Now two months past opposition, the solar system’s largest planet, Jupiter, is highest in the UK sky before sunset and is already descending in the southwest by the time the sky is dark enough to observe it. However, there is still phenomena of the Galilean moons to see and the planet’s Great Red Spot, so make the most of your Jovian observations while you can during May.
As dusk fades to dark on Sunday, 17 April, observers in the British Isles should look up to the southern sky to see the 10-day-old waxing gibbous Moon and Jupiter just four degrees apart, within the same binocular field of view. Jupiter’s largest moon, Ganymede, and second Galilean moon, Europa, provide some events for telescope owners to view at higher magnifications.
As it orbits Jupiter, the icy surface of Europa heaves and falls with the changing pull of its parent planet’s gravity, creating enough heat to likely support a global ocean beneath the Jovian moon’s solid shell. Experiments by geoscientists suggest that this process, called tidal dissipation, could create far more heat in Europa’s ice than scientists had previously assumed.
The impact of a small comet or asteroid on Jupiter observed by European amateur astronomers on 17 March has heightened interest in the solar system’s largest planet. While such an event is uncommon, Jupiter and its family of four bright Galilean moons provide a wealth of other interesting phenomena to view with small telescopes during April.
Unbeknown to two European amateur astronomers 1000 miles apart capturing video of Jupiter through their telescopes in the early hours of Thursday, 17 March, their digital footage would subsequently show confirmation of a totally unexpected phenomenon — the likely impact of a small comet or asteroid on the edge of the solar system’s largest planet.
As darkness falls, observers in Western Europe and the British Isles fortunate to have clear skies can view a naked-eye conjunction between largest planet Jupiter and the Moon. For telescope owners, Jupiter’s Great Red Spot will be on show, while Galilean moons Io and Europa partake in a close orbital dance.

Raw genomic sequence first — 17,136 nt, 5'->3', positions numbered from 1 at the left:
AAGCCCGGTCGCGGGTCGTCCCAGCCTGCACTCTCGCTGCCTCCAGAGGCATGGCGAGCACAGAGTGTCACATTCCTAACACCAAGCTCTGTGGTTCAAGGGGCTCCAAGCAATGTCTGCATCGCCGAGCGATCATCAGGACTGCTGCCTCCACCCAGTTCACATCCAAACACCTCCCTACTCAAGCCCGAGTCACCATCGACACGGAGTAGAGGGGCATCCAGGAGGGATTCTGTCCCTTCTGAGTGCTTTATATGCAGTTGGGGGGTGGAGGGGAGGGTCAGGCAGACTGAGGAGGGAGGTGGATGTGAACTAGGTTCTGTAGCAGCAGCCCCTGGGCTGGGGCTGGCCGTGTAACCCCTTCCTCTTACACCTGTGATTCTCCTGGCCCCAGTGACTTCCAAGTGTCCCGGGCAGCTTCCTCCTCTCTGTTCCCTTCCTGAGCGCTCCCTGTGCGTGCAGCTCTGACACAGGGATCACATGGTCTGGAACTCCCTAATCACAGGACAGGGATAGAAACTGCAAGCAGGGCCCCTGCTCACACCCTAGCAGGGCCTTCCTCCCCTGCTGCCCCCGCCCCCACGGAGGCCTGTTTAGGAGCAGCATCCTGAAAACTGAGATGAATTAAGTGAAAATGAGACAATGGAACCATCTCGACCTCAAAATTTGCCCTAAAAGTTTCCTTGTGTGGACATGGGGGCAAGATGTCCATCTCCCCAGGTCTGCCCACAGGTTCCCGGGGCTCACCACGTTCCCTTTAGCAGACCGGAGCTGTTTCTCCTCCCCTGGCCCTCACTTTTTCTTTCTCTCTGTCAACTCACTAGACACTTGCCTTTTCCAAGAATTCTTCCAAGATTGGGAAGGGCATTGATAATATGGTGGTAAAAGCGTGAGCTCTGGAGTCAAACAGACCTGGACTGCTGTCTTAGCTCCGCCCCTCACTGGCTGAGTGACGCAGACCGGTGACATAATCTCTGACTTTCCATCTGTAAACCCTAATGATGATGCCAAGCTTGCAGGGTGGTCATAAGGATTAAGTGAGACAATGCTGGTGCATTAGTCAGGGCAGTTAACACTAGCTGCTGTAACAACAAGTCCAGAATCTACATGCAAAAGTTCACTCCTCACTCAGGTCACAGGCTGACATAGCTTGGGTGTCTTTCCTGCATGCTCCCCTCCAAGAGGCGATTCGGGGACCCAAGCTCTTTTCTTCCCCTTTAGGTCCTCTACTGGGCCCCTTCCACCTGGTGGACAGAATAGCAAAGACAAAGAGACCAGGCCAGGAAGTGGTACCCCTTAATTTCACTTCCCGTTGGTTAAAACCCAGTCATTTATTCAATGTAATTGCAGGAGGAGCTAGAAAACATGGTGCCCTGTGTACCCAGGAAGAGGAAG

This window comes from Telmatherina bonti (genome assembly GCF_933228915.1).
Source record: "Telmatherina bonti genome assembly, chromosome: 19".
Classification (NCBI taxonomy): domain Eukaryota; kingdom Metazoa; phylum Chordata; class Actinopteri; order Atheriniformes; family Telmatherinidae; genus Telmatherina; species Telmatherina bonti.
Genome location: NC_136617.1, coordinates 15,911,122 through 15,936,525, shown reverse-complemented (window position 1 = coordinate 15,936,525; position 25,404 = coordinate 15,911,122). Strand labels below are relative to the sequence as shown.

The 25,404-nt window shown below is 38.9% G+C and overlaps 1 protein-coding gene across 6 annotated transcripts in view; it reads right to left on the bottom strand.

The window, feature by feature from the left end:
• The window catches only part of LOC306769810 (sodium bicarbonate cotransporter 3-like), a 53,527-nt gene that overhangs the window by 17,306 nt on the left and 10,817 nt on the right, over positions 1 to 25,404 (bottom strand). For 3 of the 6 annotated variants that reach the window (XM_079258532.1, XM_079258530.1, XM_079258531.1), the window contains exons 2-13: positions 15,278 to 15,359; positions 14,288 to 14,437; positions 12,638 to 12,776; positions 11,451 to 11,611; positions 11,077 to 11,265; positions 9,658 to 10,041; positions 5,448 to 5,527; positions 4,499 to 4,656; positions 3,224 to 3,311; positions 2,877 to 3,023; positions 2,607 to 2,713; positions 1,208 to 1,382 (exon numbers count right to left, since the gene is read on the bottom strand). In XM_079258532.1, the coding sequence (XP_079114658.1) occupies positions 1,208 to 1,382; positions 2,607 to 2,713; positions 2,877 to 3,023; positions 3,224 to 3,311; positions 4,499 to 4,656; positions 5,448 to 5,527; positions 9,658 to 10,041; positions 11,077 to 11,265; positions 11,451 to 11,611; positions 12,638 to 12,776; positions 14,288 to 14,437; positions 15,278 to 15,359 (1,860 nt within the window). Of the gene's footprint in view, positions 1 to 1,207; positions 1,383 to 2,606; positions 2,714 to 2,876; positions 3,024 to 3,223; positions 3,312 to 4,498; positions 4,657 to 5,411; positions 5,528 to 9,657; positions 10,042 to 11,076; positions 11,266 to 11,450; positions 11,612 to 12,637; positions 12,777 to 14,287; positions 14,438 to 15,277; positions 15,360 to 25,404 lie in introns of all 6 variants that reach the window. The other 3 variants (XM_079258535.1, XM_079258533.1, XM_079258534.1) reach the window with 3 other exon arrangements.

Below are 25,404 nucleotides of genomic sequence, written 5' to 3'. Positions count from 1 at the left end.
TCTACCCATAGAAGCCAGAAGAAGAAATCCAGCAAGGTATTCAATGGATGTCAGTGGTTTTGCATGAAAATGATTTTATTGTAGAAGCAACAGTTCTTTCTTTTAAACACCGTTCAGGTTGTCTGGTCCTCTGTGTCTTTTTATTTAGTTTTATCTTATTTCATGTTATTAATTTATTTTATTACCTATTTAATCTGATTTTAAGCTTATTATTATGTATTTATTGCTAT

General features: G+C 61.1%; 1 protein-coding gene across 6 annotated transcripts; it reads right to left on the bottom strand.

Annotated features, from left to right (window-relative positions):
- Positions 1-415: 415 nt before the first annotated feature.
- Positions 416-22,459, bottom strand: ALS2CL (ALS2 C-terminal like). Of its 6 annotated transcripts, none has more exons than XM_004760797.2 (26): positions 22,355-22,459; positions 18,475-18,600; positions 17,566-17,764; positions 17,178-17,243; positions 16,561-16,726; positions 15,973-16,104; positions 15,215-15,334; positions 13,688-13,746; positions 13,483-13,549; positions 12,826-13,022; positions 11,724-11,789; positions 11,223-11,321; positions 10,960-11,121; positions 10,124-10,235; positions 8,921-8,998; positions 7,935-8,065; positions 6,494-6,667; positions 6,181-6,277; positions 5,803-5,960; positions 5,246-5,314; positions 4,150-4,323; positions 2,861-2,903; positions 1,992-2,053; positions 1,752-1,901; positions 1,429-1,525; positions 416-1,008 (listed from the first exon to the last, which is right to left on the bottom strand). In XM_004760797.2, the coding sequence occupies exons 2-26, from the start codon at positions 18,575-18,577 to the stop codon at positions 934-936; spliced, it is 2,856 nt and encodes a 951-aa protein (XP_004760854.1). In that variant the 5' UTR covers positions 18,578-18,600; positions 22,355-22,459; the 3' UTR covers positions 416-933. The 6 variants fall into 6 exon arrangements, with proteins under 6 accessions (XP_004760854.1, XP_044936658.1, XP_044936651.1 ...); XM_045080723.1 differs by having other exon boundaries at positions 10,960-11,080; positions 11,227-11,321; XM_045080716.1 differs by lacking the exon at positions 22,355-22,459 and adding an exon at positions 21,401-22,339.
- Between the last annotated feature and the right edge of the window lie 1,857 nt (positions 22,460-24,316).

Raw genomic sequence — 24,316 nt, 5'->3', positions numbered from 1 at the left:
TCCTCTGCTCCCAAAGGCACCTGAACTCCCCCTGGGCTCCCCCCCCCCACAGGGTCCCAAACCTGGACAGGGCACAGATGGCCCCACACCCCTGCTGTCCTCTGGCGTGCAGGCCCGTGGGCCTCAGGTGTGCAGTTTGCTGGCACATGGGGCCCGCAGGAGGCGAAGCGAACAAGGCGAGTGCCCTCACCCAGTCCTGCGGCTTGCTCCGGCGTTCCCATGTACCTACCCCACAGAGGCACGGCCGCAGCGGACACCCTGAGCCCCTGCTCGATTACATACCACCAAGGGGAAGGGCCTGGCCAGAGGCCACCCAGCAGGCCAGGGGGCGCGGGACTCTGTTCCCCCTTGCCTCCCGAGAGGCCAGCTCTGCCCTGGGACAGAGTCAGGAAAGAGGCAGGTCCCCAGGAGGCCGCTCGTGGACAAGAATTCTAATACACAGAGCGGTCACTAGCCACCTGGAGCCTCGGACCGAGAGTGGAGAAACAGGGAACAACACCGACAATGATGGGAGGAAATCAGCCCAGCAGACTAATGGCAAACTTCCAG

If you haven’t done so already, now is the time to ensure that your telescope is clean and collimated (aligned) to deliver the sharpest images of planet Jupiter at its best. We tell you the optimal UK times to view the largest planet’s Great Red Spot and multiple shadow transits from its Galilean moons.
In the early evening of Tuesday, 23 February, the rising waning gibbous Moon — one day after full Moon — lies just 3½ degrees from magnitude -2.5 planet Jupiter low in the eastern sky. Jupiter is closest to Earth on Tuesday, 8 March, so now is the time to get acquainted with the solar system’s largest planet.
In the dawn twilight of Friday, 4 December observers in the British Isles and Western Europe can see the 23-day-old waning crescent Moon just 2.5 degrees (half a 10×50 binocular field of view) below largest planet Jupiter in the constellation Leo high in the southern sky. And if you have a telescope, Jupiter’s largest moon plays hide and seek.
The existence of a fifth giant gas planet at the time of the solar system’s formation — in addition to Jupiter, Saturn, Uranus and Neptune that we know of today — was first proposed in 2011. Now astrophysicists at the University of Toronto have found that a close encounter with Jupiter about four billion years ago may have resulted in the fifth giant planet’s ejection from the solar system altogether.